Sunday, January 30, 2011

Lonzino Affumicato or Loin speck

Another salume inspired by my visit to Sudtirol. This was one I found on the shelves of every one of the several salumerie I frequented while there, and was eager to make it. I usually always have lonzino on hand as my wife enjoys it on a sandwich with a little fresh mozzarella. Seeing as I was running low, I decided to use a whole loin and make it 2 ways. This was initially designated for the Christmas Eve salumi plate. But, for some reason this loin decided it would take about 8 weeks to dry out as opposed to the usual 4-ish. Good thing........more for me. So, in true Sudtirol fashion, I cured this with caraway, anise and nutmeg, along with salt, pepper and cure #2 of course. Cured it for about 12 days, then cased it in a 4.5" beef bung. What separates this from lonzino is the cold smoke, hence the affumicato(smoked) designation. Still without the juniper wood dust they use in Sudtirol, I improvised again. Ground up juniper berries added to my hardwood dust does the trick. Cold smoking has become a non issue with these new cold smoking devices. It really is a breeze, once it gets lit, you can leave it alone for 12 hours or even more in some cases. This lonzino got 3 sessions for a total of about 36 hours of smoke. Seems a like quite a bit of smoke, but, honestly, it's not. While it can be tasted and it is pleasant and far from overwhelming, it still isn't as prominent as I tasted over there. Next time, I'll either try more smoke or more ground up juniper berries. Either way, I'm not complaining about how this one tasted, I'm pleased with it. I wish I could say at what percentage of weight loss I removed this, but, I mistakenly pulled it down prior to Christmas Eve to see if it could be cut. I knew it was far from ready, but, a little panic set in and I tried anyway. I know the common practice is 30% weight loss and it's ready, but, I prefer my lonzini a touch drier and harder than that. I believe 35-38% is a better number, for me anyway. Sliced very thinly it is very versatile and also delicious. My first Mangalitsa salame is ready, should be posted at the end of the week.

Monday, January 24, 2011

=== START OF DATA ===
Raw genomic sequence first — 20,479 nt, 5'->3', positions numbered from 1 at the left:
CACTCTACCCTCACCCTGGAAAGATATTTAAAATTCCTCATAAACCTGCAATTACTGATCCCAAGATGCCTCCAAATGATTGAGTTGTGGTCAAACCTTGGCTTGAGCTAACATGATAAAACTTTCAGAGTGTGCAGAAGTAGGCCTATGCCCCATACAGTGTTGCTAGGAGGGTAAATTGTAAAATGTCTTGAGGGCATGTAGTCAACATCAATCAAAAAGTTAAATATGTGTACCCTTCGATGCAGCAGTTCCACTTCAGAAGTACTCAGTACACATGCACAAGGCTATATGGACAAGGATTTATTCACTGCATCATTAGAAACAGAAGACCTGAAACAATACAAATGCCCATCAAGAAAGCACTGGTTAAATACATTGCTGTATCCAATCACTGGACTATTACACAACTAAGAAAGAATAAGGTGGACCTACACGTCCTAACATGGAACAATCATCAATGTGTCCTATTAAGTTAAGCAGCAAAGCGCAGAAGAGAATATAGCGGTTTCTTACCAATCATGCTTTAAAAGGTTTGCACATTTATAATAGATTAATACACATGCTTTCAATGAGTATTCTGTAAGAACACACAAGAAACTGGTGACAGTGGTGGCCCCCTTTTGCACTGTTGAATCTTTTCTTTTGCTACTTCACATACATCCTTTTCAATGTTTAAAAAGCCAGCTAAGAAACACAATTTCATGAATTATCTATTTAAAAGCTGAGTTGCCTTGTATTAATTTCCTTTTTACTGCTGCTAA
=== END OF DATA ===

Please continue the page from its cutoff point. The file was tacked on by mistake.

The elusive culatello. THE culatello is called Culatello di Zibello and is a DOP salume. Culatello di Zibello DOP is only made in a small geographic area in Emilia-Romagna near the Po river. It's salted and put away to cure for a couple days. Then some of the salt is scraped off, it gets re-salted along with the addition of black pepper. Then, it's rinsed with local red wine and cased in a bladder, then tied in a specific manner creating it's characteristic pear shape. It is aged for a period up to a year. I call Culatello elusive for several reasons. First off, it's not easy to harvest. Second, you basically wreck the entire leg to harvest it. 2 strikes off the bat, have to wreck a prosciutto and be able to harvest it. I have neither a leg I was willing to wreck nor the butchering skills necessary to harvest it. That's what friends are for, they say. Again, thanks to my friend who owns the salumeria and his father who makes about 20 prosciutti annually for the past 30 or so years, I was able to procure a leg I wanted to wreck :) AND, after showing him a couple pictures, he was able to harvest it in roughly 5 minutes. Salumi serendipity! He then tied it for me perfectly as well. Got home and uh-oh......realized culatello needs to be skinned. There is also something of a "tail" left over from the butchering process that needed to be removed. So, I had to cut the twine, then skin it, retie it, then remove that little tail. I then salted it(added some cure #2 as well). The picture you see is after initial salting, it's sitting in it's second salting along with the black pepper. It will be cased in a bladder at the end of the week after it's red wine bath. You ask what happens to the rest of the leg? Well, the bottom half of the leg, which would be akin to the hamstring is harvested to make fiocco/fiochetto, which I do have curing as well. The tail is used to make strolghino, which is a salame, as I was instructed by Jason. I'll try and post the finished and cased product at the end of the week. Mangalitsa 'Nduja and Salame Felino ready to come out any day. Look for them soon.